It is not from the benevolence of the butcher, the brewer, or the baker, that we expect our dinner, but from their regard to their own interest. We address ourselves, not to their humanity but to their self-love, and never talk to them of our necessities but of their advantages.The poor are fed not in spite of, but because of the selfishness and greed of the rich.
But that is only half the story. This, also from The Wealth of Nations, is the other half:
Every individual... neither intends to promote the public interest, nor knows how much he is promoting it... he intends only his own security; and by directing that industry in such a manner as its produce may be of the greatest value, he intends only his own gain, and he is in this, as in many other cases, led by an invisible hand to promote an end which was no part of his intention.For Smith, self-interest is inevitably benevolent in effect, whatever the intention. He does not consider the possibility that self-interest could have malevolent effects. Nor does he consider the possibility that short-sightedness and stupidity may have unexpected consequences. And this is because he is thinking in aggregates. Smith's "invisible hand" applies not to the individual, but to the group. The individual does whatever he wants: but the collective actions of thousands or millions of individuals together bring about a better society.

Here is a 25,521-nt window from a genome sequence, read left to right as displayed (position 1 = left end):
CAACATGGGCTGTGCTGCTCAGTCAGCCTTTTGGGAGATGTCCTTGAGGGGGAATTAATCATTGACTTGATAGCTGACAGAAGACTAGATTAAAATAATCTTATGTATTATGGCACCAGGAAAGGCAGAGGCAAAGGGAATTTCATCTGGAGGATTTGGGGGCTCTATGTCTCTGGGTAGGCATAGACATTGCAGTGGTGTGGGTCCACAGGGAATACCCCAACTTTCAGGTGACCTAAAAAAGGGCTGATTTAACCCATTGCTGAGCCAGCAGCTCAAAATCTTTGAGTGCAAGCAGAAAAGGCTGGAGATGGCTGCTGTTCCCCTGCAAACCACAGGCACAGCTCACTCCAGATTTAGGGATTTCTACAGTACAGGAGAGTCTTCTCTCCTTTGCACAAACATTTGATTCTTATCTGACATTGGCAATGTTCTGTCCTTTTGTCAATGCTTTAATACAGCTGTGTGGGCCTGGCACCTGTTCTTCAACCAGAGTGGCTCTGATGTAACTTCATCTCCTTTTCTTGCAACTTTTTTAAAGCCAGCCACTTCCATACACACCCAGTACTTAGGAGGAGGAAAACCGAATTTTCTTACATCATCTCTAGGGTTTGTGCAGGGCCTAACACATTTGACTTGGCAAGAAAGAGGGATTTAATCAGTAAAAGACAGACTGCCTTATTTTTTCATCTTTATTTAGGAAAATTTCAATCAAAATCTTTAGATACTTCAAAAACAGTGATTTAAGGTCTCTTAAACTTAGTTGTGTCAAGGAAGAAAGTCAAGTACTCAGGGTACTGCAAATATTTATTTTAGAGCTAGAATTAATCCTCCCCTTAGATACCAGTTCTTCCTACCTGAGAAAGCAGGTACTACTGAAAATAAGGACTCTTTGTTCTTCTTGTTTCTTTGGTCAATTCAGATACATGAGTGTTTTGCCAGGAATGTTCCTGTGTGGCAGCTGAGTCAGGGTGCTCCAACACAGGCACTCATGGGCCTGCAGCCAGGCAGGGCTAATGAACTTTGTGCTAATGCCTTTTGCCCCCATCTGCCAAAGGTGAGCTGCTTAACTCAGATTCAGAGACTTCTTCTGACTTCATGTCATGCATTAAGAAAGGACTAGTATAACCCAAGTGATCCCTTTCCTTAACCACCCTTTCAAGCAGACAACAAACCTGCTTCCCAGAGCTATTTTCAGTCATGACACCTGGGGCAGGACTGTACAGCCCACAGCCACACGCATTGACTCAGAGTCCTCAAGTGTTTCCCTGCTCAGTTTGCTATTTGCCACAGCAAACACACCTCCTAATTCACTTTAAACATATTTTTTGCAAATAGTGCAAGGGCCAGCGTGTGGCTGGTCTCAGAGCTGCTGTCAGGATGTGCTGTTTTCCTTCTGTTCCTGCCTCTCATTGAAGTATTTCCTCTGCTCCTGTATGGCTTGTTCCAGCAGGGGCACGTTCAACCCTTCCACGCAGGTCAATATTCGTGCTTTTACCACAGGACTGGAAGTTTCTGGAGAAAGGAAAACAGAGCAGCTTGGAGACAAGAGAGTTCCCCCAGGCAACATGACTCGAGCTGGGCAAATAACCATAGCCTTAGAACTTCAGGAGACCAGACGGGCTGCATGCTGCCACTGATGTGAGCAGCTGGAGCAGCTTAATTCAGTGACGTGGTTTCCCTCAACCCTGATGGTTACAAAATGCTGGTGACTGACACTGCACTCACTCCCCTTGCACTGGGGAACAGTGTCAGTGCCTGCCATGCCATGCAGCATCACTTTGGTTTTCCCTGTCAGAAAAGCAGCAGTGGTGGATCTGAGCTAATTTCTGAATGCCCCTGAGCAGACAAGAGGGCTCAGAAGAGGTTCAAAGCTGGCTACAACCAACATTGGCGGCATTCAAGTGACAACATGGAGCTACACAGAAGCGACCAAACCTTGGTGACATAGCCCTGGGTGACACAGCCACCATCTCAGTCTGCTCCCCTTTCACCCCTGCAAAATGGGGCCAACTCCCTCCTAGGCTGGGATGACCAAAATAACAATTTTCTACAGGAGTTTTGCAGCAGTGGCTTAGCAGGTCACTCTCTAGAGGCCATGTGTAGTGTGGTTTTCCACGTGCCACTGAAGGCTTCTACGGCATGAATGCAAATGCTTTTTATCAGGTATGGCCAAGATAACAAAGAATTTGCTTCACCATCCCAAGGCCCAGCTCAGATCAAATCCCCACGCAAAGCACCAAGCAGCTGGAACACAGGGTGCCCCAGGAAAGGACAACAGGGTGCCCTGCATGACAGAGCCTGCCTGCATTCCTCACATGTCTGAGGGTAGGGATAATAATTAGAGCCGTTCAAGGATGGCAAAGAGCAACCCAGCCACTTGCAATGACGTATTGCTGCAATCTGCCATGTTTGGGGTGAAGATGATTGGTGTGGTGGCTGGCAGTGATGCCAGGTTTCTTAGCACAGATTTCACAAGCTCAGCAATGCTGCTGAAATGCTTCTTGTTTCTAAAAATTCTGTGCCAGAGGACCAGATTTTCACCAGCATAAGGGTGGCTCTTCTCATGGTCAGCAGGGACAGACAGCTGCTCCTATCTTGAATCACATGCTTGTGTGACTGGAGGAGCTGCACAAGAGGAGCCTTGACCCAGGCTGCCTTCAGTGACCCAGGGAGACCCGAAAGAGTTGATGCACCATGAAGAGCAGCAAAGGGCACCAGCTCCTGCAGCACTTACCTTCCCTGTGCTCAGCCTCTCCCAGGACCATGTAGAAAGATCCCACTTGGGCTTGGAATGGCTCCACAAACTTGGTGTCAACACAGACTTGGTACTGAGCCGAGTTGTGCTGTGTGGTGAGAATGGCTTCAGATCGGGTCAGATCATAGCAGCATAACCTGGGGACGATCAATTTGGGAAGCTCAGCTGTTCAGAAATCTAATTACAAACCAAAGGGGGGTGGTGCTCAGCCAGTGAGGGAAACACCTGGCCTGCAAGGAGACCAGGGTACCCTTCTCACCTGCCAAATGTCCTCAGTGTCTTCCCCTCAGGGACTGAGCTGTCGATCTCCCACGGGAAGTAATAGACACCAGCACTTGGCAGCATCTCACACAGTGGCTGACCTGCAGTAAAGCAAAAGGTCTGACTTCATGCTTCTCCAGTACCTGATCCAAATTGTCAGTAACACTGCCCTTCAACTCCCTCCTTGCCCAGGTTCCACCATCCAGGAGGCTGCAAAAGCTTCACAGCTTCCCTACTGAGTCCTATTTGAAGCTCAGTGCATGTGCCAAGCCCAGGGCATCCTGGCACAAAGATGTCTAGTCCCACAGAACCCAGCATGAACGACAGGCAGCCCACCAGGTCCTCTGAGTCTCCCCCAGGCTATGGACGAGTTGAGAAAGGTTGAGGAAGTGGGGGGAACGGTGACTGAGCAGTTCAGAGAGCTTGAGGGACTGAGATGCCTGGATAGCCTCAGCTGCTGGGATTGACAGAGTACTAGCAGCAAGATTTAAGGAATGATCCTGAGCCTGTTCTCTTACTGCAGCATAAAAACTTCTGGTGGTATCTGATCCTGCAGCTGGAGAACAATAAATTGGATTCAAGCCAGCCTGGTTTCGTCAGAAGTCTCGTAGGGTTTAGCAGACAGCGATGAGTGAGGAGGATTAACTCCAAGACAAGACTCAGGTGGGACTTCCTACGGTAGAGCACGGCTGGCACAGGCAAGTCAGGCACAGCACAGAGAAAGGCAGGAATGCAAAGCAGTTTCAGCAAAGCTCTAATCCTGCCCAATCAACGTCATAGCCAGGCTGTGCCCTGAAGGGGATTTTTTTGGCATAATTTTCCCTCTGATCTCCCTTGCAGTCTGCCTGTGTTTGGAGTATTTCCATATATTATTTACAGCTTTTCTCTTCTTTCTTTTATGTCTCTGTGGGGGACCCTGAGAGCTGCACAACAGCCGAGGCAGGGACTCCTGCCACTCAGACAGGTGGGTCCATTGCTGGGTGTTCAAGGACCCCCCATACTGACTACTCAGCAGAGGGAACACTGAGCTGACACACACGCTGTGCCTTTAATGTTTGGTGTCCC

Here is Adam Smith's "invisible hand" at work:
(YouTube link for this video is here)
Beautiful, isn't it? Millions of individuals all looking for dinner. They are all pursuing their own gain, but they look as if they are organised and directed to create wonderful patterns. They fly as if guided by an "invisible hand". Note that we can see those patterns, but they, individually, cannot.
For Smith, people are like starlings. People pursuing their own self-interest fly as if directed by an "invisible hand", and together, unknowingly, make beautiful patterns. Individually, we cannot see the pattern of which we are part: but when we look back through history, we can see how patterns form and shape themselves from the actions of our forbears. Smith's observation is positive, optimistic, and for a swarming species like humans, accurate. So long as the majority of people are peacefully pursuing their own gain, the outcome for society must be beneficial.
But this is also the "invisible hand" at work:
(YouTube link for this video is here)
Millions of individuals, all looking for dinner - but this time, they make not a benign, beautiful pattern, but a terrifying, destructive one. Locusts are not the only species that can ruin an entire economy when they swarm. Some birds do, too. A small bird known as the "quelea" is feared all over Africa because it arrives without warning in huge flocks and eats everything in sight. The now-extinct "passenger pigeon" was a swarming bird that was feared by farmers in the American Mid-West for the same reason.